Underneath the stitch length arm is a switch that engages or disengages the feed dogs. The switch underneath and slightly to the right controls a “slow speed/high torque” setting that gives you extra control and extra power when you need it.

Finally, there’s a socket that accepts Bernina’s foot lift arm. Press it with your knee to raise the sewing foot (you can also raise it manually with the standard lift arm behind the sewing head.).

To really use the lift arm properly, you should use your left foot to press on the foot control! This takes a tiny bit of getting-used-to, but is nice once you do so.

View from the left side — note the on/off switch for the sewing light. Turning the machine on doesn’t automatically turn on the light — I like this.

The 830 is a free arm machine — although there is a sewing “table” that slides and locks onto the free arm.

The Bernina 830 uses “old style” Bernina feet — these are bayonet mount feet that pop on and off incredibly easily (that’s what sold me on my first Bernina). The old style is a little shorter than the “new” style (essentially the same thing except a little higher). I believe you could use old style feet on any model up through the 1630.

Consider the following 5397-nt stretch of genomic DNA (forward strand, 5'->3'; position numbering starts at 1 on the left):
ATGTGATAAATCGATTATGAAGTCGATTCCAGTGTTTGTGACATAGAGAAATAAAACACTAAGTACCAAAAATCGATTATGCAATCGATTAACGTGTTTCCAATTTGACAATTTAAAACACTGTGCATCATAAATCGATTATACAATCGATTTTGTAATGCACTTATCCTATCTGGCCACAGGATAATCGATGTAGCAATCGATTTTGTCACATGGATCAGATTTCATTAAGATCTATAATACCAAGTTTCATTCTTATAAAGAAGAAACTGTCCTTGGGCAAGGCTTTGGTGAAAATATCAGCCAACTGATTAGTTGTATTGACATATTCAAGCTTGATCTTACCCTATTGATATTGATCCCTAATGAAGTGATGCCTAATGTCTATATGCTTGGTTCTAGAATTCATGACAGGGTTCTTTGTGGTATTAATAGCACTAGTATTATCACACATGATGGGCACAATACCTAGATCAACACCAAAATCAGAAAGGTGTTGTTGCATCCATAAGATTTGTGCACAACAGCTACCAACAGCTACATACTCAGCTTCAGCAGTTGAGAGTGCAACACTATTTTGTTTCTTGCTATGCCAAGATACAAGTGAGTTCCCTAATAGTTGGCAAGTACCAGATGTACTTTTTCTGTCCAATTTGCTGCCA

Once you join the Bernina club, you often find yourself in constant foot search mode! There are dozens and dozens of feet — but you can get by with only a few. Standard feet on an original 830 include Zigzag, Embroidery, Overlock, Blindstitch, Buttonhole, Small Darning, Tailor tacking, Hemmer 4mm, Pintuck (7-groove), Lap Hemmer, Zipper, and the low Shank Adaptor.

Bernina “Old Style” feet are readily available. List price tends to be $20 to $30 per foot; used feet may only be a few dollars on Ebay.

The standard Bernina bobbin setup. Works like every other Bernina I’ve used. There is a slight difference — and here’s what I meant about “Bernina got everything right with the 830”. Every other Bernina I’ve owned has occasionally experienced bobbin wierdness — jams, nests, thread breaking, etc. Maybe that’s just because of the user (me!) — but I’ve never never never had any trouble with the bobbin on the 830. It operates smooth and trouble-free.

Top view — the right-most arm selects either straight-stitch mode (which gives you straight and zig-zag) or decorative stitch mode.